One writer says the topic of how to dispose of a collection needs to be part of coin clubs’ educational efforts.
Henry Brasco writes what he describes as a “rudimentary study about disposing of a collection” in the March-April issue of Paper Money published by the Society of Paper Money Collectors.
“This is a subject that appears never to have been written about in coin magazines nor discussed at any coin club that I have been a member of during the past 40-plus years,” Brasco writes. “Certainly it cannot be a forbidden subject. Usually whenever a death occurs, sometimes a club member may mention that some coins may become available although no direct request for a sale has been made or an appraisal was heard.”
In Brasco’s research on the topic he noticed advertisements by dealers seeking to buy “U.S., gold or silver [coins], ancients, paper currency without regard to the size of the collections. Some dealers specialized in estates or inheritances with all inclusive or ‘for consignment only’. There were also numerous pages of classified ads by dealers and individuals selling coins.”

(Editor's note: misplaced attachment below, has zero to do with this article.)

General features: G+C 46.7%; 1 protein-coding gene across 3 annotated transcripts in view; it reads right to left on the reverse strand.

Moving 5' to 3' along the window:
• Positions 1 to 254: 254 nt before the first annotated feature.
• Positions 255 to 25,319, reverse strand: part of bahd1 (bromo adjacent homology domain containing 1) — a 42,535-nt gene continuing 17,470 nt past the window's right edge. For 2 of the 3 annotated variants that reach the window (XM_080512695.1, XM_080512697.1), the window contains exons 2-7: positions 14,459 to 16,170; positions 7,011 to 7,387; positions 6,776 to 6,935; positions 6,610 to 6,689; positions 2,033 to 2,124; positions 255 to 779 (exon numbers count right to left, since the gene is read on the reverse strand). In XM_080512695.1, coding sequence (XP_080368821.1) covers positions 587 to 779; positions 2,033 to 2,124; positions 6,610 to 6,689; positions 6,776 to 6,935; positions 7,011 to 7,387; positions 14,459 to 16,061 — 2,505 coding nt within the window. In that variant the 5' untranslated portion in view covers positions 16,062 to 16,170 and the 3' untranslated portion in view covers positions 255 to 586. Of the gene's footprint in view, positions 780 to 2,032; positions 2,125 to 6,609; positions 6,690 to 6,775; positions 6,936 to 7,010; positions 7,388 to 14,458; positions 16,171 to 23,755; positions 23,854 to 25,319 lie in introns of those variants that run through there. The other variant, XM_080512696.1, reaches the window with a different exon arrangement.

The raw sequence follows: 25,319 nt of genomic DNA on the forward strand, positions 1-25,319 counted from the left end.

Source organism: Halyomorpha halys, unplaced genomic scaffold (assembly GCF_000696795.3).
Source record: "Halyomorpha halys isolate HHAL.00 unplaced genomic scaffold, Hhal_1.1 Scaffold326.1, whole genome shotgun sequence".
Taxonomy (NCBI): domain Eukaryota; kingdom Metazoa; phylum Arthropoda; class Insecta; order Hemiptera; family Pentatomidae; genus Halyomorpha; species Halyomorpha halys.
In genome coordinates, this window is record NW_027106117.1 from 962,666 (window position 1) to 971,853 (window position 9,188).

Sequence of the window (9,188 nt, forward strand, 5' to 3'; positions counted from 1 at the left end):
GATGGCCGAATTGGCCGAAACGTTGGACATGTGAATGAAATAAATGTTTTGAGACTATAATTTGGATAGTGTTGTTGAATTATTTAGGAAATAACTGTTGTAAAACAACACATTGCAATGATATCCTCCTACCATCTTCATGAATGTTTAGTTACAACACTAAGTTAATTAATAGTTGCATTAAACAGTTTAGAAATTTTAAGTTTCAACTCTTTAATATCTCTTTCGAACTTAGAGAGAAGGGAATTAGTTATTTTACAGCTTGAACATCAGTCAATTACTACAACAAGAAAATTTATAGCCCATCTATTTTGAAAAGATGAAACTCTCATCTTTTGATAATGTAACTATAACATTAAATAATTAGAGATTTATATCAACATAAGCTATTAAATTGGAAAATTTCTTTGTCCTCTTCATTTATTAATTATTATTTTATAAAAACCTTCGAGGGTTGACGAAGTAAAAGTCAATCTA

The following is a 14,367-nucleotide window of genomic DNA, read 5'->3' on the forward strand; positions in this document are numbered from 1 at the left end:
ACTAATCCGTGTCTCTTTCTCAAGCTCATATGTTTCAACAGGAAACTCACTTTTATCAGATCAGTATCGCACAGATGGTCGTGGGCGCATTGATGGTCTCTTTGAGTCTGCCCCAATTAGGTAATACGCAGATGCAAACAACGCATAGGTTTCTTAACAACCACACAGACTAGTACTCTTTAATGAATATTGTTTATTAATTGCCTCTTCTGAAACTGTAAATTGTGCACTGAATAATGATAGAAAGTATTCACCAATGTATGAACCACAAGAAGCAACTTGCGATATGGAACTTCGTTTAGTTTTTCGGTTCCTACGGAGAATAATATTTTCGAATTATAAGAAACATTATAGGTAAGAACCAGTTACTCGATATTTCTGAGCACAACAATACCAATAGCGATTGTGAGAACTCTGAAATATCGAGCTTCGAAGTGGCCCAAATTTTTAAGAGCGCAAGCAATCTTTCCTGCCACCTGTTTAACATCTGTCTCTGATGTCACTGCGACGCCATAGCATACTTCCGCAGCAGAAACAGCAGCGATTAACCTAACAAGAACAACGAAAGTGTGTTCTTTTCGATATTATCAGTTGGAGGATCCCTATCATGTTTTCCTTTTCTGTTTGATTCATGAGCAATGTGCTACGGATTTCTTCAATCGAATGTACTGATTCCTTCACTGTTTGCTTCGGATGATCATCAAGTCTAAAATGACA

“After all the debating and worrying, the bottom line on selling a collection is what a willing buyer thinks the collection is worth. And for the seller, what are we willing to sell them [for] just to get rid of” the objects in the collection, Brasco writes.
In some of the other articles, a history of Hillsborough Bank in Amherst, New Hampshire, is offered by Q. David Bowers; James A. Simek and Peter Huntoon write about the Series 1929 replacement national bank notes; Karl Sanford Kabelac writes two articles about woman bank presidents; and Jamie Yakes writes about several series of $1 notes.
For more information about the society, visit its website at www.spmc.org. ■